• The next step is the implementation, anything that is not a public interface is considered an implementation
  • 19. Concept of Scope
    • Local attributes
      • Local to a specific method
    • Object attributes
      • Attributes shared between object methods
    • Class attributes
      • Attributes share between objects
      • Starts with static identifier
    public class Employee{ … static int Count; … }
  • 20. Object Attributes vs. Class Attributes
  • 21. Inheritance
    • Inheritance allows reusing code, with a better organization and overall management
    • Inheritance allows classes to inherit attributes from other classes, and you can still overwrite common behaviors
    • Inheritance categorizes classes into superclasses (parent class) and subclasses (child class)
  • 22. Inheritance
  • 23. Multiple Inheritance
    • Class can inherit multiple classes
    • In real life: kids inherit both father and mother attributes and behaviors
    • Multiple inheritance is a complex solution that can solve complex problems elegantly
      • Problem to the designer
      • Problem to the programming language compiler writer
      • Java and C# decided not to allow it in the form C++ allows it
    • C# uses interfaces to carry on the architecture of methods that a child class should have
  • 24. Polymorphism
    • Polymorphism means many shapes
    • Polymorphism allows a single behavior to have different interfaces, and thus different inner-object behavior
    • Polymorphism means that similar objects can respond to the same message in different manners
    • Polymorphism gives the developer more options and different levels of customization to achieve a certain data manipulation or output
  • 25. Polymorphism Al-Tamimi 2010 © +ReturnArea():double Shape +ReturnArea():double Circle +ReturnArea():double Square Area = Length^2 Area =   Radius^2 Returns a double value
  • 26. Polymorphism Al-Tamimi 2010 © +GetArea(Shape) MainClass Will call Shape.ReturnArea() Area = Length^2 Area =   Radius^2 If shape is Circle If shape is Square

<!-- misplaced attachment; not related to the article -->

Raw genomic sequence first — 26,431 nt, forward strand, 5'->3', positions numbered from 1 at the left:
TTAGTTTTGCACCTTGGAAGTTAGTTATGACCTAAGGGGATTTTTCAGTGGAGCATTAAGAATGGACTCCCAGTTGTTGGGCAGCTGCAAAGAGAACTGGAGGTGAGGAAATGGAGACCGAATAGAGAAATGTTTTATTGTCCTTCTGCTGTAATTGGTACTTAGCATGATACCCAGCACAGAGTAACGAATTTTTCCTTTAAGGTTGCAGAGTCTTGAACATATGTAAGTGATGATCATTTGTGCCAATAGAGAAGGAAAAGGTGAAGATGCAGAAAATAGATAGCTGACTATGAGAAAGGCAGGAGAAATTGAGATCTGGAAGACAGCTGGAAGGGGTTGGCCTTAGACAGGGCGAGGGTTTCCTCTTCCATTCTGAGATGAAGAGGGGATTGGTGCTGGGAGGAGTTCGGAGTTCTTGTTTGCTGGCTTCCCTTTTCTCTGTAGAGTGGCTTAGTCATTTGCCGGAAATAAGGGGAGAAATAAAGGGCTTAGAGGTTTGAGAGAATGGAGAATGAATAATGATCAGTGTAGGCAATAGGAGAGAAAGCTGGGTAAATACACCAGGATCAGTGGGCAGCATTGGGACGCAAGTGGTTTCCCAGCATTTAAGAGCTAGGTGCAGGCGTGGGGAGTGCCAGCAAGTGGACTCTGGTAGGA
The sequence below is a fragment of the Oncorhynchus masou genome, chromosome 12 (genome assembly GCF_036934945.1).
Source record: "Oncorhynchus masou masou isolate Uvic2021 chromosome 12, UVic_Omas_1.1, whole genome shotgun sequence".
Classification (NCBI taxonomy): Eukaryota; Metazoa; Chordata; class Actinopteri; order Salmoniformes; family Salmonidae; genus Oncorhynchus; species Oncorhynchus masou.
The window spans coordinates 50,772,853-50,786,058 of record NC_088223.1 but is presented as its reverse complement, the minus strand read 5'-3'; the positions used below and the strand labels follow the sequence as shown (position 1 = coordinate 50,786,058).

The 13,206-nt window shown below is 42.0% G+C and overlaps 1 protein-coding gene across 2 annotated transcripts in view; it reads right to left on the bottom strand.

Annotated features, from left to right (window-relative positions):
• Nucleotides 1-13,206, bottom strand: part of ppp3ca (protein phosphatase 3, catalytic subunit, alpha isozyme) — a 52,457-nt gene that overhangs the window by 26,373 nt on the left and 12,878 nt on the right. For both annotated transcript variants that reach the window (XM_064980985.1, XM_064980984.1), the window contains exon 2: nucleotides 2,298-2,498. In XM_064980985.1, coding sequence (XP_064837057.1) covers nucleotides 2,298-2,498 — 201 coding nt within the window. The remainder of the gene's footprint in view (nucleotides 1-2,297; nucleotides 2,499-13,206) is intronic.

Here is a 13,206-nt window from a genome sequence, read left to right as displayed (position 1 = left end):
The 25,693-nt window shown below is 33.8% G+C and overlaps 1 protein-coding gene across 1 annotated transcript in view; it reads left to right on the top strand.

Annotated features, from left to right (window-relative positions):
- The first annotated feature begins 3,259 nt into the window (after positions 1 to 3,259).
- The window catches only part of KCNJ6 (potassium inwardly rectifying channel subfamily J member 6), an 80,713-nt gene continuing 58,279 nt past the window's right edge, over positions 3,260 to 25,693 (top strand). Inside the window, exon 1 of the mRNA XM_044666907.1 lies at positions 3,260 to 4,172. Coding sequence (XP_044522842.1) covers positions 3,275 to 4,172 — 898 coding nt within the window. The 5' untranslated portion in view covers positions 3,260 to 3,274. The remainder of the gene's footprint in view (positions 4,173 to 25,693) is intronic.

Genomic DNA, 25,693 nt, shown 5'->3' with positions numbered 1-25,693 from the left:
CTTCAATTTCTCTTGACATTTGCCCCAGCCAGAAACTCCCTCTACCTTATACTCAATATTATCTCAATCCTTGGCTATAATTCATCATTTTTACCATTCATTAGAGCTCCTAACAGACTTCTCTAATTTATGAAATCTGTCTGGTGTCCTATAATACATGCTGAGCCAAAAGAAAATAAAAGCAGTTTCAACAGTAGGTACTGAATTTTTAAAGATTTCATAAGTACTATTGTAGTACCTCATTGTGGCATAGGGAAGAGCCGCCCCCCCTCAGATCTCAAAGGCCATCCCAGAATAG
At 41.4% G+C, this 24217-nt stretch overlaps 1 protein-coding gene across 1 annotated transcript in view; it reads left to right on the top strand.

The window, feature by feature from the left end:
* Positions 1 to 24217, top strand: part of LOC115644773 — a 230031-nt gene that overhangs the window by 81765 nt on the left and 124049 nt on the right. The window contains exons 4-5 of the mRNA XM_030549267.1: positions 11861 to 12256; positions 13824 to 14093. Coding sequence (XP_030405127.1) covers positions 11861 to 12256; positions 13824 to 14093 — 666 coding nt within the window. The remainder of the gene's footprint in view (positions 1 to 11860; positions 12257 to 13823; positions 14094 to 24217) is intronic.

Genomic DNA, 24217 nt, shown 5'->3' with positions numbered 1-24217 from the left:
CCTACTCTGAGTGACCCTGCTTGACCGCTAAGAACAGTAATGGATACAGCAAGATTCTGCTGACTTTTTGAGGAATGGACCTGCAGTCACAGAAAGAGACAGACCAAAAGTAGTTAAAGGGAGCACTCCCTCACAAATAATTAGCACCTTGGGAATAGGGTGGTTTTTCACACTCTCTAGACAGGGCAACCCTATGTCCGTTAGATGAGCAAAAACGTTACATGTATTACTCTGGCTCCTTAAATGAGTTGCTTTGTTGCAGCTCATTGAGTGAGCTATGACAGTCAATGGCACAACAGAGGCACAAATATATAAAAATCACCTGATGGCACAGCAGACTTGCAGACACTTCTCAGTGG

• 27. Constructors
    • Only with objects
    • No return value (even void)
    • Method name is identical to class name
    public Student(int StudentNumber) { /* Implementation Code */ } ... Student BestStudent = new Student(1234); ...
  • 28. Constructors
    • Default constructor (no arguments)
    • Any object will have a constructor even if you do not define it, since it inherits its superclass constructor
      • Every object is a subclass of object class
      • Superclass constructor is called by default
    • Always provide a constructor
    • Overloading methods/constructors
      • Same method name, different parameters
      • Polymorphism : using different objects that have the same superclass (child override parent)
  • 29. Constructors
    • Initialize all attributes
    • Make sure that the initialization values leaves the object in a stable and safe state
    • Do not include implementation in the constructor
      • Call a method if needed
    Student Age, GPA, … +Student: +getAge:integer +admit:void +expel:void +getFullName:string
  • 30. Error Handling
    • What can be done as a software developer when there is a potential risk of causing an error:
      • Ignore the problem that might cause the error
        • Very dangerous, even if it has a very low probability
      • Check the problem then abort the program
        • Handle the error by aborting the program, and show the error message
      • Check the problem, and try to fix it
        • You already know how to fix it, may not be the best solution
      • Check the problem and throw an exception
        • Throw the exception to the calling object to handle it
  • 31. Exception Handling
    • Exception is unexpected event that happens in the system
    • We use keywords : try and catch and throw to manage exceptions
    try { // potential risky code } catch( Exception object) { // how to solve the exception // can not solve it, throw an exception }
  • 32. Composition
    • Composition is to combine multiple objects to achieve a better or more complex objects
    • Example : A computer is composed of different objects : memory, hard drive, motherboard, and each of these objects are composed of smaller objects … etc
  • 33. Resources
    • Matt Weisfeld, The Object Oriented Thought Process , Sams Publishing, ISBN:0-672-32611-6